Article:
news17Complex Art & Design website praises breadth of museum’s collections, community ties

Citing how the museum balances “their dedication to the local community with a commitment to expanding students’ world views,” the Complex Art & Design website has put the University of Mississippi Museum at No. 17 on its list of the 20 Best College Art Museums.

The ranking puts the University Museum ahead of the Yale University Art Gallery and in the company of campus museums at Harvard, Howard and Princeton universities.

“Inclusion in national recognition of this nature provides a wide range of benefits to museums, from morale-building and wider funding opportunities, to enhanced exhibition and program partnership opportunities with peer institutions,” said Robert Saarnio, University Museum director. “This honor comes at a time when we are dynamically expanding our exhibitions, programs, and educational impacts. On behalf of the entire museum staff, and all of the museum’s many supporters and friends, I express our gratitude and our sincere pleasure at this news.”

On Loan: Georgia O’Keeffe

Georgia O’Keeffe’s Untitled (Abstraction, Lake George) traveled to the Hyde Collection in Glens Falls, New York to be part of an exhibition titled, Modern Nature: Georgia O’Keeffe and Lake George,  that will also travel to the Georgia O’Keeffe Museum in Santa Fe and the deYoung Museum in San Francisco.


“This intriguing painting in the collection of the University of Mississippi Museum may have been inspired by a forest fire Georgia O’Keeffe witnessed during her first summer at Lake George in 1918. While it appears, at first glance, to be a wholly abstract or a non-objective composition, the central conical shape of brilliant orange is evocative of fiery flames encircled by the blue sky. Although O’Keeffe rarely addressed natural phenomena in her work, her response to the occurrence of fires and storms was a unique feature of her Lake George years. Part abstraction, part evocation, this intriguing image greatly enhances our understanding of O’Keeffe’s initial response to the dramatic atmosphere at Lake George,” said Chief Curator Erin B. Coe at the The Hyde Collection.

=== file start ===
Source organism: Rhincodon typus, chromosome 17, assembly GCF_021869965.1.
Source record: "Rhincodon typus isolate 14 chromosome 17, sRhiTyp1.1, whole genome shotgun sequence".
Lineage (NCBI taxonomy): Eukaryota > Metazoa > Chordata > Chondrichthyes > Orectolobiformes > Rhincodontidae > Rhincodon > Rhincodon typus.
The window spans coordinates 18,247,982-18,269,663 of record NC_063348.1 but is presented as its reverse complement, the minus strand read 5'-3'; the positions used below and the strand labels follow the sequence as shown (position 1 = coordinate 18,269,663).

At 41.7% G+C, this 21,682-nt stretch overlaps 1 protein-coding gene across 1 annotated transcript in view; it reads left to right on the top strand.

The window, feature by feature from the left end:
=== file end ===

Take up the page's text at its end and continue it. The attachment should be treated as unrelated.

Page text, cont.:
The painting will return in late Spring 2014. We are excited to be a part of an exhibition of such beautiful and interesting paintings depicting the influence and long relationship O’Keeffe had with Lake George.On Loan 

Museum Education and Outreach

Education and Outreach programs
are reaching unprecedented numbers
of children and families!

news6A museum visit can have a truly profound impact on a young learner’s view of the world,art, and history.At the University Museum, our educational programming is designed to transport audiences to ancient civilizations, introduce viewers of all ages to art, and create memorable experiences. In the past year, the Museum’s programs have expanded and developed, offering new creative opportunities for children as young as the age of two exploring the galleries with their parents or grandparents in our Mini Masters program.

Of the many programs at the Museum, our Traveling Trunk and Outreach programs have experienced the most growth. Through valued community partnerships like that with Leap Frog After School program and our free traveling trunk program for schools and organizations, we are able to offer free outreach programming to at-risk students.


We have also formed a new partnership with the Scott Center special needs students, and it is a joy to be able to share our collections and see people of all different abilities connect with our collections in new and diverse ways. As of October 2013, our Outreach programs had already reached over 8,000 students this year alone. The key to the success of these programs has been forming connections and partnerships with teachers, and we are proud that now through our partnership with the UM-Tupelo campus more Tupelo teachers are benefiting from our trunk program as well!


In addition to regular Family Activity Days, we want the Museum to be a place for adults and young children to explore together on their own. The Museum has just received generous funding from the Lafayette Oxford Foundation for Tomorrow to create an Interactive Education Area and additional funds from the Friends of the Museum for a Family Learning Guide throughout the galleries. This project is one that we hope will make the museum a more accessible and engaging place for families